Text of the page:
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Perfectly Cooked Fish Doesn't Flake

July 26, 1990|ABBY MANDEL

Cooking fish continues to be a challenge to many home cooks. Making sure that the fish is just cooked but still moist is difficult. And the old idea that you should cook fish until it flakes with a fork is totally misleading, resulting in overcooked, somewhat dry fish. Mark Grosz of Oceanique has some good advice: let the fish finish cooking off the heat after it's just barely cooked. That gives you more control--and leaves you less likely to overcook the fish.

Here's how:

* Whether sauteing fillets in a skillet or poaching them in liquid, always wash and dry very well with paper towels. Season well to taste with herbs, salt and pepper, rubbing seasonings into the filleted surface (as opposed to the skin side).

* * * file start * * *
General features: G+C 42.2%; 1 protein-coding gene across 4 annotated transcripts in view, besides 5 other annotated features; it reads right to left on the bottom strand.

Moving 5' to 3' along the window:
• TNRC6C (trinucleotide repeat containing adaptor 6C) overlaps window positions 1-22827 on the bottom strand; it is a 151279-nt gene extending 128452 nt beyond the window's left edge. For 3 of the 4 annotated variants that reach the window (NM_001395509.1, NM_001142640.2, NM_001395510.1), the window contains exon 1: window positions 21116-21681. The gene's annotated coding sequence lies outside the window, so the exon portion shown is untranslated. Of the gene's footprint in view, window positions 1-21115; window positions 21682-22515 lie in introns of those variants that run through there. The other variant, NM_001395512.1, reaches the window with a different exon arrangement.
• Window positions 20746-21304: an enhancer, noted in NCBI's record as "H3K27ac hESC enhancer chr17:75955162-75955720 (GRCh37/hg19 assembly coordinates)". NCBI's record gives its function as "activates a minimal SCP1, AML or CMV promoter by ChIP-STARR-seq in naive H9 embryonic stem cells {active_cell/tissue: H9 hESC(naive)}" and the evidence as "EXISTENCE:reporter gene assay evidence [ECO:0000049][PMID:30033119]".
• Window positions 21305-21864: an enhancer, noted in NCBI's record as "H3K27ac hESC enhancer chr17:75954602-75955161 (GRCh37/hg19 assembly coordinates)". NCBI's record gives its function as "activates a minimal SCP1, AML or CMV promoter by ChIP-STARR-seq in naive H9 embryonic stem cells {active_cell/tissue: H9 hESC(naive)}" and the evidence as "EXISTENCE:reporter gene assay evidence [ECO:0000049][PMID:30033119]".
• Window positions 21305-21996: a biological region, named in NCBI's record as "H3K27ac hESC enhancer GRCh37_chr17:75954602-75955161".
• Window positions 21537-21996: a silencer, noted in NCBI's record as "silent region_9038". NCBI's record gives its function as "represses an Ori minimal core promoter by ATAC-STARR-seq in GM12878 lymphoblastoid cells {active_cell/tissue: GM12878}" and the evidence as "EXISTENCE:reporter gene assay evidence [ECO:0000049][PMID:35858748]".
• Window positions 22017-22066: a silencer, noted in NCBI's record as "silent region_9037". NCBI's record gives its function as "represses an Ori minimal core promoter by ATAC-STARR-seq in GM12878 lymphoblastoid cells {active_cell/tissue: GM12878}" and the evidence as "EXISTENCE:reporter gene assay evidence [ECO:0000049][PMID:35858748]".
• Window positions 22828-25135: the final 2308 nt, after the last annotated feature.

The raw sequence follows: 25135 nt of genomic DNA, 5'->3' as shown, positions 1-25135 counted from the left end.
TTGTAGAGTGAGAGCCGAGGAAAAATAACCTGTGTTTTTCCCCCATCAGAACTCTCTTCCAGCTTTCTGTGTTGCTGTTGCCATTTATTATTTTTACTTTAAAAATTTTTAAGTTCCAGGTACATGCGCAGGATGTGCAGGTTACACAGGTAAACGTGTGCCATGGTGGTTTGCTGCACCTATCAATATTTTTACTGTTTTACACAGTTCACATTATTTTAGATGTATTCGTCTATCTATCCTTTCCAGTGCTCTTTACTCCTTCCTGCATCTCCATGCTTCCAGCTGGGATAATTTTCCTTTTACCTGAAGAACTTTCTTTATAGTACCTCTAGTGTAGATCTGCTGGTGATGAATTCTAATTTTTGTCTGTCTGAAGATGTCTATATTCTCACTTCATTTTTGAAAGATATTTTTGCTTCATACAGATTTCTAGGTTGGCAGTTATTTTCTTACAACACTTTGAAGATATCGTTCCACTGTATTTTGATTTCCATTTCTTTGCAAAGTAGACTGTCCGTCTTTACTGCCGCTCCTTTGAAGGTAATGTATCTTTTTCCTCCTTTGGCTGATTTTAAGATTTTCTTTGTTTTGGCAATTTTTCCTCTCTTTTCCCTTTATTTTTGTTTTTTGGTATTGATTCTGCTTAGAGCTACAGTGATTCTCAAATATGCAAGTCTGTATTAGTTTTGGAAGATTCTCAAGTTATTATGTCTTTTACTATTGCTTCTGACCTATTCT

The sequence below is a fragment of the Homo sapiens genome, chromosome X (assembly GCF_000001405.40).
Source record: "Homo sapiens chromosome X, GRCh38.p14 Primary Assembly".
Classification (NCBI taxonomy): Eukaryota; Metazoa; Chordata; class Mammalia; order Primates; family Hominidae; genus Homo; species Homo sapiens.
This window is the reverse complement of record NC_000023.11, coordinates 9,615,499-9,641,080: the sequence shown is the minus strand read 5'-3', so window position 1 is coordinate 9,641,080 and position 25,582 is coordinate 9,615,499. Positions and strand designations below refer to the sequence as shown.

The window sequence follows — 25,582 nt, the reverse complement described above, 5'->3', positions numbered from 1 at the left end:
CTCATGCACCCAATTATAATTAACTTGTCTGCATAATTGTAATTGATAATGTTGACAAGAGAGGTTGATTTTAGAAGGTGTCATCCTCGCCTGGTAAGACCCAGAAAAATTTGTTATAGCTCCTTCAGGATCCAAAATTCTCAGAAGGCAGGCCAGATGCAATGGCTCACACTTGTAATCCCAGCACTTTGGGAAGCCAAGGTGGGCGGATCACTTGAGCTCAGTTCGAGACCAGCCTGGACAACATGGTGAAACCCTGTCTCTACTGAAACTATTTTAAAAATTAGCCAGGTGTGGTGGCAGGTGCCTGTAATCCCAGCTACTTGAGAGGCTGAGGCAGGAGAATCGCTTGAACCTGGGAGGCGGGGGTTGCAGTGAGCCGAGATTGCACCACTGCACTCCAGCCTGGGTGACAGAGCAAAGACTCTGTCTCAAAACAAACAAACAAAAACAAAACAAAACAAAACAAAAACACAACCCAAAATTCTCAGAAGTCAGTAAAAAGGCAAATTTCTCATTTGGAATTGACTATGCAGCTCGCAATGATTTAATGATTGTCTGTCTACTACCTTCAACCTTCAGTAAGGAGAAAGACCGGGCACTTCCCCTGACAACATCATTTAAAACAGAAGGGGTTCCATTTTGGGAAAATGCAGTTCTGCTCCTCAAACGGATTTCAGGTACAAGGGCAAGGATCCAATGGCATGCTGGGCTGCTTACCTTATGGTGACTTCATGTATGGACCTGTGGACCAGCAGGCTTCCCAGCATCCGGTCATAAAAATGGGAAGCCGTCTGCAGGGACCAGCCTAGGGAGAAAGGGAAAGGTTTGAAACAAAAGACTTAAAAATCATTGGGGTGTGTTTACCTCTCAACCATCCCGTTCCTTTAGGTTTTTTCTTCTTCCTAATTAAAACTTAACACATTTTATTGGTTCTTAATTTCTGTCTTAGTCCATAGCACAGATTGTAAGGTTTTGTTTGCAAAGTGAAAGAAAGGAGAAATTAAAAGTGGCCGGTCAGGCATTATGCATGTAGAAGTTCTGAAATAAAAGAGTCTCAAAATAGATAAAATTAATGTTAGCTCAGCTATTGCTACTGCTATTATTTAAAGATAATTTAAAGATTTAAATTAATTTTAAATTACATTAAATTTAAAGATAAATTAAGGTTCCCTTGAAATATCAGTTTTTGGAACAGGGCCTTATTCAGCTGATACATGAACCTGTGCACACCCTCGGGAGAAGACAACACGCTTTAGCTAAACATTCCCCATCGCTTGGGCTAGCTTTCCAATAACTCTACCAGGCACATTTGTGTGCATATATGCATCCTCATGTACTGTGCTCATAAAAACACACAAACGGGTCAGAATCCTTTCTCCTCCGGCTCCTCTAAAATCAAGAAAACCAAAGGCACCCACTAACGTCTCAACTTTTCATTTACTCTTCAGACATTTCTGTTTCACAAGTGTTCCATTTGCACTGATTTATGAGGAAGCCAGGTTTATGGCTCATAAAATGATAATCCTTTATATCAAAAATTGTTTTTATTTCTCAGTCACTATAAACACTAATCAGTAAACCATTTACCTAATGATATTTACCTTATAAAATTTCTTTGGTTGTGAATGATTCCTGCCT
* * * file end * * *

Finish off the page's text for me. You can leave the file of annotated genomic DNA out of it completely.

* To cook in a skillet, a non-stick surface is recommended. Heat olive oil (a nicely flavored oil but not extra-virgin) in non-stick skillet. When hot, place skin side down first to crisp fillet. (If fish is skinned, place filleted side down.) Cook over medium high heat, uncovered, until golden brown on one side, about 3 to 4 minutes. Use flat spatula to carefully turn over. Turn heat off. Cover skillet. Depending on thickness of fillet, let stand about 2 to 4 more minutes to finish cooking.

* To poach in liquid, preheat oven to 400 degrees. Rub olive oil on seasoned surface of fish and bottom of non-aluminum pan that is just large enough to hold the fish arranged in a single layer. Place filleted side down, add cold poaching liquid and cover with piece of parchment paper. Place in oven, and bake until fish is barely cooked, about 15 to 20 minutes, depending on thickness of fish. Remove from oven and let finish cooking for 5 more minutes.

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